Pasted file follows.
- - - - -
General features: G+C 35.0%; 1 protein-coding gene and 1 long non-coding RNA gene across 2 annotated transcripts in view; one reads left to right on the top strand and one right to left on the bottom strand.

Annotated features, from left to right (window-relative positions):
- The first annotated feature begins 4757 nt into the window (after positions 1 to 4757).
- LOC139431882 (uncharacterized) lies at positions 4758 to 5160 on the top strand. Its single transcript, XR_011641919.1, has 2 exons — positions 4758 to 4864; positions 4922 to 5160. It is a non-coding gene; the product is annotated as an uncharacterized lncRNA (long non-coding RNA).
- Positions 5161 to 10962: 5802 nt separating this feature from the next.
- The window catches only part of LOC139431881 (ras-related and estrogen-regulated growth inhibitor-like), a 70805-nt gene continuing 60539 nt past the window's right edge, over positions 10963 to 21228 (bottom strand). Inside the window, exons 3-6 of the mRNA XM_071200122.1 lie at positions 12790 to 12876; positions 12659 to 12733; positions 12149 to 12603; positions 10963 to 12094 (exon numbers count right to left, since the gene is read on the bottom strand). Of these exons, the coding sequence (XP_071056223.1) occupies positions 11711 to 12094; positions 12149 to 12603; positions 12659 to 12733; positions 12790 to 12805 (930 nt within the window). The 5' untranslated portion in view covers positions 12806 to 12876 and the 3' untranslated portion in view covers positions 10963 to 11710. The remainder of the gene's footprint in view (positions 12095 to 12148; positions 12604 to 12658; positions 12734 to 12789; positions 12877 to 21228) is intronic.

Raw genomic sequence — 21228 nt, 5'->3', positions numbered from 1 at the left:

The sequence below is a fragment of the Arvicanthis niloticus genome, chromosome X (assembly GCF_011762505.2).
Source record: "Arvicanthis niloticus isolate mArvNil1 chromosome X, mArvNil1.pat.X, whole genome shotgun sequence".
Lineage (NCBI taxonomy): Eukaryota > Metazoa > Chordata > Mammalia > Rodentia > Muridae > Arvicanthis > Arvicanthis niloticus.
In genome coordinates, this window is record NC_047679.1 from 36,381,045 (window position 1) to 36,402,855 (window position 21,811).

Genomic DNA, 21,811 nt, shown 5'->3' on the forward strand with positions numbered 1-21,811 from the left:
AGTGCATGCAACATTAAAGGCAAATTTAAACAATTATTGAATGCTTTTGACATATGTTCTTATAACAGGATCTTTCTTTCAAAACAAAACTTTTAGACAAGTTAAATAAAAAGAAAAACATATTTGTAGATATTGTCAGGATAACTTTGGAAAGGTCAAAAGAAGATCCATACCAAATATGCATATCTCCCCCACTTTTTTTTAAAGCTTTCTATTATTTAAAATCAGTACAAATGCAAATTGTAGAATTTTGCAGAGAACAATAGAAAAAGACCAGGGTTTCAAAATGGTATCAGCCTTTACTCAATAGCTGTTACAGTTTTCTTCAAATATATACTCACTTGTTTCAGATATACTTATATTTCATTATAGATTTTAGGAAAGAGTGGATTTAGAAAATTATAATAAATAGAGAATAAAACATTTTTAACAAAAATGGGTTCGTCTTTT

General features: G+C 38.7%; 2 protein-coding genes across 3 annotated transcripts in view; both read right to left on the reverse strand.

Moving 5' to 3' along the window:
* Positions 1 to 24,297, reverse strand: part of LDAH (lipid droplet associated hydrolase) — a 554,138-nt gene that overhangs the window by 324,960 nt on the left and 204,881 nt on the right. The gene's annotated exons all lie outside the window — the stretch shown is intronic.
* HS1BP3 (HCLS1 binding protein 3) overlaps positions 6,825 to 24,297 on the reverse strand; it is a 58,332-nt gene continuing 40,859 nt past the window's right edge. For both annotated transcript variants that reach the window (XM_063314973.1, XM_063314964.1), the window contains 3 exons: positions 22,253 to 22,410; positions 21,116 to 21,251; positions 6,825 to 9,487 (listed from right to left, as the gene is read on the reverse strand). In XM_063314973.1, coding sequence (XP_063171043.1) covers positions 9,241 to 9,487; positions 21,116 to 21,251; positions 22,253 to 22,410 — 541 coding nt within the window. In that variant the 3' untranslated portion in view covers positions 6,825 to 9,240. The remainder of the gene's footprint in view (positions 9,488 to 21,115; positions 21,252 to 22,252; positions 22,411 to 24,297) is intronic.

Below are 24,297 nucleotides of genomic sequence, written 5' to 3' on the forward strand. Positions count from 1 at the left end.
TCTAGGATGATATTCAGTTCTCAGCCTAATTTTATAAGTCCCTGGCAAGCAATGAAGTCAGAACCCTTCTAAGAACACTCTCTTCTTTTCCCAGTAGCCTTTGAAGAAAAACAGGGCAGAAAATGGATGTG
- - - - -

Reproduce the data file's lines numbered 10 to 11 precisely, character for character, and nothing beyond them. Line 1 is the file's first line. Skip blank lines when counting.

Lineage (NCBI taxonomy): Eukaryota > Metazoa > Chordata > Mammalia > Rodentia > Muridae > Arvicanthis > Arvicanthis niloticus.
In genome coordinates, this window is record NC_047679.1 from 36,381,045 (window position 1) to 36,402,855 (window position 21,811).